Union Bullies Shut Down Wisconsin Legislature

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Wisconsin protestGovernment in Wisconsin, one probably has heard by now, is paralyzed. And the ultimate losers may be future generations of taxpayers. Last Thursday, February 17, up to 25,000 protestors, led by public-sector union officials, rallied in the state capital of Madison to intimidate legislators out of voting in favor of new Republican Governor Scott Walker's budget austerity plan, which includes major concessions from unions. Demonstrators crammed the Capitol Building to give GOP lawmakers hell. Democratic state senators, knowing their absence would block a quorum for a vote, fled the state en masse. Two-fifths of Madison teachers called in sick, prompting school officials to cancel classes. Union leaders are threatening an illegal strike. The showdown may escalate given that over the weekend the crowd grew to nearly 70,000. Welcome to war.

The word "crisis" in this country tends to be overworked these days, yet it's hard to avoid using it when looking at the fiscal condition of state and local government. Unfunded pension and other liabilities for states and localities now exceed $3 trillion. More than 40 states are facing a combined budget shortfall of $125 billion for fiscal year 2012. Texas faces a projected $27 billion deficit over its coming two-year budget cycle. Labor costs are heavily driving this situation. According to preliminary Bureau of Labor Statistics data, state and local government employees in 2010 on average received a total compensation of $39.60 an hour, compared to the private-sector full-time employee equivalent average of $27.42 an hour. Wages in the public sector were 35 percent higher and benefits were 69 percent higher. Public employees, moreover, enjoy greater security. From late 2007, when the latest recession began, through mid-2010, the private sector shed a net roughly 7 million jobs, while state and local governments added 110,000 jobs. Wisconsin mirrors the larger picture. The state faces a projected $3.6 billion budget gap over the next biennial cycle. And at present, it faces a $58 million shortfall in its Medicaid program even taking into account a $194 million federal contribution.

There is a certain poetic justice here. Wisconsin back in 1959 was the first state to pass legislation mandating collective bargaining in the public sector. Many states followed during the Sixties and after, triggering a revolution in public-sector unionism. Only a dozen states, generally among the least-populated, still bar public-sector bargaining. The year 2009 represented a milestone. For the first time, union members in the public sector outnumbered those in the private sector, 7.9 million to 7.4 million. These figures represented 37.4 percent and 7.2 percent of their respective labor forces, falling somewhat in 2010 to 36.2 percent and 6.9 percent. Government employees, regardless of union density, have a natural incentive to behave politically, for it is through politics that they have obtained and expanded their sinecures. Enlarged government and enlarged union bargaining power go hand in hand. And governors and legislators typically have gone along with union demands, lest they be blamed for service shutdowns.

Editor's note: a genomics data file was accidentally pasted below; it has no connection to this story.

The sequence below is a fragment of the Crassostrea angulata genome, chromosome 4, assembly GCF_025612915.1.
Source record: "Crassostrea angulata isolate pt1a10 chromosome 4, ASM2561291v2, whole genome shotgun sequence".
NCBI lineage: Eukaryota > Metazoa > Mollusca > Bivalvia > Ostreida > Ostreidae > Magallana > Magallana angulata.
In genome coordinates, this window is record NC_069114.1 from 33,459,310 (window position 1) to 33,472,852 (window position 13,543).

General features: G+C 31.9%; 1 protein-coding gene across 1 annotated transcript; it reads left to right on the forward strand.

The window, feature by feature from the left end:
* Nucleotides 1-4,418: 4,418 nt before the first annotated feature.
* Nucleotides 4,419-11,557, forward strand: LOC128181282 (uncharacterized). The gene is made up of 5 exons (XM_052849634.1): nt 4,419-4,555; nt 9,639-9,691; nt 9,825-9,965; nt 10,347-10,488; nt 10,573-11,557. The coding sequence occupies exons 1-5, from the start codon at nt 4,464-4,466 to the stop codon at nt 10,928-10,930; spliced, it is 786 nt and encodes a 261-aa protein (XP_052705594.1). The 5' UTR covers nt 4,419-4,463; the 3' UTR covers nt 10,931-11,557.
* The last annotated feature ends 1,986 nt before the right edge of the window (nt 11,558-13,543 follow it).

But as states are facing unsustainable commitments, a growing number of voters have decided that fiscal responsibility requires electing a different breed of governor, the kind willing to take political hits in curtailing organized labor's power. In New Jersey, Republican Governor Chris Christie, elected in 2009, succeeded last June in persuading a Democratic legislature to pass a wide-ranging emergency fiscal plan over the strenuous objections of public employee union officials. Wisconsin Gov. Scott Walker, for the previous eight years Milwaukee County Executive, is also bent on getting state finances under control. He had won election last November by a 52-to-46 percent margin over Democratic opponent Tom Barrett, knowing that, if victorious, he would make his share of enemies.

And he has. Protestors on Thursday carried signs likening him to Adolf Hitler and Hosni Mubarak, while others, more furtively, issued threats of physical violence against GOP lawmakers. The governor's fiscal plan, which is almost assured passage in the Republican-dominated General Assembly, would close the looming $3.6 billion budget gap through a variety of measures. Among labor provisions, the plan would require public employees to: 1) contribute 5.8 percent of wages or salary to retirement plans, up from zero percent for most employees; 2) pay for 12.6 percent of their total health care coverage, up from about 6 percent; 3) limit annual pay raises to the increase in the Consumer Price Index, unless approved by voters; 4) forgo collective bargaining rights over benefits and working conditions, though not over wages and salaries; and 5) enter only into single-year contracts. The law also would bar public-sector unions from deducting dues payments from paychecks and would require the unions to undergo annual recertification as a collective bargaining agent.